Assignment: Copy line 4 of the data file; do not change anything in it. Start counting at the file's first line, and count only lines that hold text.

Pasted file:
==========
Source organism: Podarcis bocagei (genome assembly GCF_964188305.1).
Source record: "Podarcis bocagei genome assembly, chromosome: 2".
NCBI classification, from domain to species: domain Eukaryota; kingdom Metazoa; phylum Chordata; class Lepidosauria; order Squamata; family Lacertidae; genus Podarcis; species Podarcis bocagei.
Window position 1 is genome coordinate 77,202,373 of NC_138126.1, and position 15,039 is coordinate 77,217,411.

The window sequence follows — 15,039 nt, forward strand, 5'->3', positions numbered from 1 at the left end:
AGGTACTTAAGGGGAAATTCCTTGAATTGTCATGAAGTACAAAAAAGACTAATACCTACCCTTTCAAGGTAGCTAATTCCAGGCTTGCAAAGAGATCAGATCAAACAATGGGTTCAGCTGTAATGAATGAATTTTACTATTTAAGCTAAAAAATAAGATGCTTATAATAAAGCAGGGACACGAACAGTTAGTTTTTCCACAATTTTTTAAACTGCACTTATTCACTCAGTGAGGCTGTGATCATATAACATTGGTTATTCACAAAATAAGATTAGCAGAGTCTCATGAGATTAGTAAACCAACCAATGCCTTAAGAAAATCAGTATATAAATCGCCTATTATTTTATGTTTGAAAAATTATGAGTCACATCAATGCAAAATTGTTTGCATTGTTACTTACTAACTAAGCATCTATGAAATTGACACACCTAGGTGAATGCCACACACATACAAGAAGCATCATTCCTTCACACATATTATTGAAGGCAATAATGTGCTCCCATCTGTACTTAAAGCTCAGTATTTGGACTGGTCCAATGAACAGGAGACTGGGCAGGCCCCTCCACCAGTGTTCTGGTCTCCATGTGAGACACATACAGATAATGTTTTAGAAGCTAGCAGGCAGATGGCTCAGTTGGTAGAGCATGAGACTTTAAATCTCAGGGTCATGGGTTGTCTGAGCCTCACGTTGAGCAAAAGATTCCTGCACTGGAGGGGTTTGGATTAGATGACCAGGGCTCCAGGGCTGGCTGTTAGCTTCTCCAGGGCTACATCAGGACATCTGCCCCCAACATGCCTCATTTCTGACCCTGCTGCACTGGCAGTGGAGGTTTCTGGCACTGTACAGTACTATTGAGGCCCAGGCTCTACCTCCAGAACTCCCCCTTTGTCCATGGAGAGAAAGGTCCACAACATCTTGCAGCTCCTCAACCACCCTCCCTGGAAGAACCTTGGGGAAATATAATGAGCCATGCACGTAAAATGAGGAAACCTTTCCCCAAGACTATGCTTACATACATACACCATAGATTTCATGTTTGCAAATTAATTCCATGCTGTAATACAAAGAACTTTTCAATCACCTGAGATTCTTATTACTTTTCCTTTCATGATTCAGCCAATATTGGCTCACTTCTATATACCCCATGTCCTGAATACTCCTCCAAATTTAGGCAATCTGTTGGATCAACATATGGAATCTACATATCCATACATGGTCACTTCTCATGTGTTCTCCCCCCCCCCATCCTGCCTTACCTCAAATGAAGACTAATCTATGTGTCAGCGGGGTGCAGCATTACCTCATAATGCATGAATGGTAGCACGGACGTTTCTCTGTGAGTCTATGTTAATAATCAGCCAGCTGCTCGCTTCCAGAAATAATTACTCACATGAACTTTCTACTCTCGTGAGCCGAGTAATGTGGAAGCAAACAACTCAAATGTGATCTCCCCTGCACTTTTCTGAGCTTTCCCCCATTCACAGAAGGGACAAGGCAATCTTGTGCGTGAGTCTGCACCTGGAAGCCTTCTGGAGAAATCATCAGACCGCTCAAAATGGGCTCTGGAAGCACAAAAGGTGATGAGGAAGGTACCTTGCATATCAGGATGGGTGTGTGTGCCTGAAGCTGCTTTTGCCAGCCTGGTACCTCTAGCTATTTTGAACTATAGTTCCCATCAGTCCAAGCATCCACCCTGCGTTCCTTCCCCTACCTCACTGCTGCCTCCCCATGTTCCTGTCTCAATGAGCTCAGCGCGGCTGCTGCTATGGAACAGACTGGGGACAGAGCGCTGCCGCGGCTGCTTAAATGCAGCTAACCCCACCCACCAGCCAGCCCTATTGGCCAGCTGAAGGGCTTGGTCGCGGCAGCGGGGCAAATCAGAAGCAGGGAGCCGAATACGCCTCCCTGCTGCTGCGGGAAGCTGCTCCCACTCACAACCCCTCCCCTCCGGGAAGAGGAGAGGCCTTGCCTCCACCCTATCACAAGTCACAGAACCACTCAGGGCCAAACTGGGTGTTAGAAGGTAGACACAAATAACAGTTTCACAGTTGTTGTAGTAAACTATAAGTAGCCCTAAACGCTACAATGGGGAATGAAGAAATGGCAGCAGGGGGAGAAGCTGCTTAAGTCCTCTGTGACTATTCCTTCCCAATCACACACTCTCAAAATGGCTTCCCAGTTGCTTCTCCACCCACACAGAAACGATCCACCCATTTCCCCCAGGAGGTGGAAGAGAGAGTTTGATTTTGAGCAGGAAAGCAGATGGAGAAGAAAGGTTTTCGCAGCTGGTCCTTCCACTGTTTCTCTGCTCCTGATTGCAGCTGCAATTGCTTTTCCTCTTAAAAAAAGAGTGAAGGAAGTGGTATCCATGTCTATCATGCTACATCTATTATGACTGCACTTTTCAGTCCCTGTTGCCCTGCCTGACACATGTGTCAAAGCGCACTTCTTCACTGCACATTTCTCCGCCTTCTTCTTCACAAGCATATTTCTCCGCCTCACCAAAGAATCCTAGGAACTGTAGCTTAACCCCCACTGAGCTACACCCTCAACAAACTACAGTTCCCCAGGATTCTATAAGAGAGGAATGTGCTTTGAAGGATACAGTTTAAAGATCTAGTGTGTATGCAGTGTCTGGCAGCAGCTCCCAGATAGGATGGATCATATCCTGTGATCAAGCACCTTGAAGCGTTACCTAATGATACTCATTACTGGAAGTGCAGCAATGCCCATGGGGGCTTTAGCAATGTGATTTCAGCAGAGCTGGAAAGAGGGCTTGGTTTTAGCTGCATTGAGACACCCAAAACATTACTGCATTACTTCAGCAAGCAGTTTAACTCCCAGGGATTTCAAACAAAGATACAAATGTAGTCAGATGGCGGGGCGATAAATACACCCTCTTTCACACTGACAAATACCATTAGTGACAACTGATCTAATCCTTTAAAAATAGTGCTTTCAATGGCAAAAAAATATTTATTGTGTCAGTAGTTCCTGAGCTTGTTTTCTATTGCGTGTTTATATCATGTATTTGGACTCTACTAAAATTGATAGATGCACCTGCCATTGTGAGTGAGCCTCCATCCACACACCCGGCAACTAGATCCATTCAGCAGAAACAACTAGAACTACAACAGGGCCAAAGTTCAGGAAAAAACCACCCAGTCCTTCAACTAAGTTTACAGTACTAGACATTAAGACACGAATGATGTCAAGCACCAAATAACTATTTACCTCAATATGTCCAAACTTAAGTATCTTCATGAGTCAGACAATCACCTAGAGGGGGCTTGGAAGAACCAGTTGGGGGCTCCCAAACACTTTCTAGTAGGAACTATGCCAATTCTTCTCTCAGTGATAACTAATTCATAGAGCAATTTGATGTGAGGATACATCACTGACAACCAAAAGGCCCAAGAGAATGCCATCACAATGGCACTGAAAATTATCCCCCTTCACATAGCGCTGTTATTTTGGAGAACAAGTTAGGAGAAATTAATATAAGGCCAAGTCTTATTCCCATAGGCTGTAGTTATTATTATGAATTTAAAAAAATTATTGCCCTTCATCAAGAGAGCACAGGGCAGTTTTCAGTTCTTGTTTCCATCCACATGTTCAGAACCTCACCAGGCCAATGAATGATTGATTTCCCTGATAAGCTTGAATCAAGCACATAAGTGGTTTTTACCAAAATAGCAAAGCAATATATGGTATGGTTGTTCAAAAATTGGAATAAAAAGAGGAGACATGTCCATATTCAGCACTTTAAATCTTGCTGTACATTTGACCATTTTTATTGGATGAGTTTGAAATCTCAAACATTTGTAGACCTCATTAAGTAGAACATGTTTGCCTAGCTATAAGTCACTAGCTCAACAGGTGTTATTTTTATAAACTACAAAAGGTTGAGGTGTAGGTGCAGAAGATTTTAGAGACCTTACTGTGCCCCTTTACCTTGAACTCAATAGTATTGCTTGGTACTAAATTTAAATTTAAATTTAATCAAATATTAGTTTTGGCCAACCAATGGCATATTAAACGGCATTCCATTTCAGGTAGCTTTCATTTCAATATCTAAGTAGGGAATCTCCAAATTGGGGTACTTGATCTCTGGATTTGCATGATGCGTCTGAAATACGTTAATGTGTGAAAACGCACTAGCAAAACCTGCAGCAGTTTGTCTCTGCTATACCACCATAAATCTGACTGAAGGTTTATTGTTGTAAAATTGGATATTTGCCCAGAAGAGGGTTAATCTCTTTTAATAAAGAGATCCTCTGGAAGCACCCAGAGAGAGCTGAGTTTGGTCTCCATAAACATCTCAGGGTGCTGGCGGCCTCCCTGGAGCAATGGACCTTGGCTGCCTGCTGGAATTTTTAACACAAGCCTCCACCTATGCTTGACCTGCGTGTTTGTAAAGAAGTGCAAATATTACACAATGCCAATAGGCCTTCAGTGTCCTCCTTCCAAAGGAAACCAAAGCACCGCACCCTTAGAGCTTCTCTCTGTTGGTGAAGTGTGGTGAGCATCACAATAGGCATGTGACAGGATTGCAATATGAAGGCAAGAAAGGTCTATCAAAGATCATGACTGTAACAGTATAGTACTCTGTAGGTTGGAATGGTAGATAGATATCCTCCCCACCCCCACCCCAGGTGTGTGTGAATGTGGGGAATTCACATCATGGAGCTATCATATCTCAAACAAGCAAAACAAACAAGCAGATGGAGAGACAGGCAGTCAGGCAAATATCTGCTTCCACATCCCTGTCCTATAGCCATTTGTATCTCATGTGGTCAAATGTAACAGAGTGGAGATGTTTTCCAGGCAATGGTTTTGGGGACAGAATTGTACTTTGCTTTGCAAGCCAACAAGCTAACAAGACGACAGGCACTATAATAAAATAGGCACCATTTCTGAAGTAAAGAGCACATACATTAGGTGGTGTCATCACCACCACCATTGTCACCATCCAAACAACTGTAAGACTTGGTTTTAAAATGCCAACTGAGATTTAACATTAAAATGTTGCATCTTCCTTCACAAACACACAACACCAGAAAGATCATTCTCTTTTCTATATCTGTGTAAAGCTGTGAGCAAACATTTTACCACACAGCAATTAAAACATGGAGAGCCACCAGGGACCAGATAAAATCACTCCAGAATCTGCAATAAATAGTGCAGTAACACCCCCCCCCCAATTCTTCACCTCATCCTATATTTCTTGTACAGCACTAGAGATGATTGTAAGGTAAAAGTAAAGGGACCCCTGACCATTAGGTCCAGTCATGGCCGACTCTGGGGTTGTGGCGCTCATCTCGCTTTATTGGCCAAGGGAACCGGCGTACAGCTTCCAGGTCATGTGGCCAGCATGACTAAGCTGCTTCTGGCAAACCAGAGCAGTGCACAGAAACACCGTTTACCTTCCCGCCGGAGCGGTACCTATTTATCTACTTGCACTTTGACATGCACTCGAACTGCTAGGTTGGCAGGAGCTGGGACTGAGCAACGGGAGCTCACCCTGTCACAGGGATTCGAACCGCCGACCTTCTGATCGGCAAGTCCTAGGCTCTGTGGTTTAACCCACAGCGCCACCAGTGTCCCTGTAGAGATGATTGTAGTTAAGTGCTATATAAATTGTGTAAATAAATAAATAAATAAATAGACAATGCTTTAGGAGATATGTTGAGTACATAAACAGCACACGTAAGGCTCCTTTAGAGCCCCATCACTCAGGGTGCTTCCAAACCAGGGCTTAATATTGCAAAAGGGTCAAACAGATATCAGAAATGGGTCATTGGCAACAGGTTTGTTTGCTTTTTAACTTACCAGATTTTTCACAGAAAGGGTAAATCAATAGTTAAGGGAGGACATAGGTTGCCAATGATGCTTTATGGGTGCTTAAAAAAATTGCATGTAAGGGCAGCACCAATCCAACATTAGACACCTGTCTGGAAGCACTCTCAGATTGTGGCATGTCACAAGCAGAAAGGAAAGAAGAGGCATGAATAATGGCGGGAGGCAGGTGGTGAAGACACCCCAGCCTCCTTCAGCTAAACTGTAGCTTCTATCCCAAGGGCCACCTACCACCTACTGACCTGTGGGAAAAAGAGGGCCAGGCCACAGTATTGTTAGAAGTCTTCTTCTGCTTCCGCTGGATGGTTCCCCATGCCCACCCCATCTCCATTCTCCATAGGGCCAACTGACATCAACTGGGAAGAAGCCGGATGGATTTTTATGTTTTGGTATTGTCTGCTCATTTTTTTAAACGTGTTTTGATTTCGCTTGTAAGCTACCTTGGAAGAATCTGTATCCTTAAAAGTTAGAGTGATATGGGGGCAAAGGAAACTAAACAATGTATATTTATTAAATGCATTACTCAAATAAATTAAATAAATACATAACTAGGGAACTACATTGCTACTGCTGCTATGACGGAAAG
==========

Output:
Window position 1 is genome coordinate 77,202,373 of NC_138126.1, and position 15,039 is coordinate 77,217,411.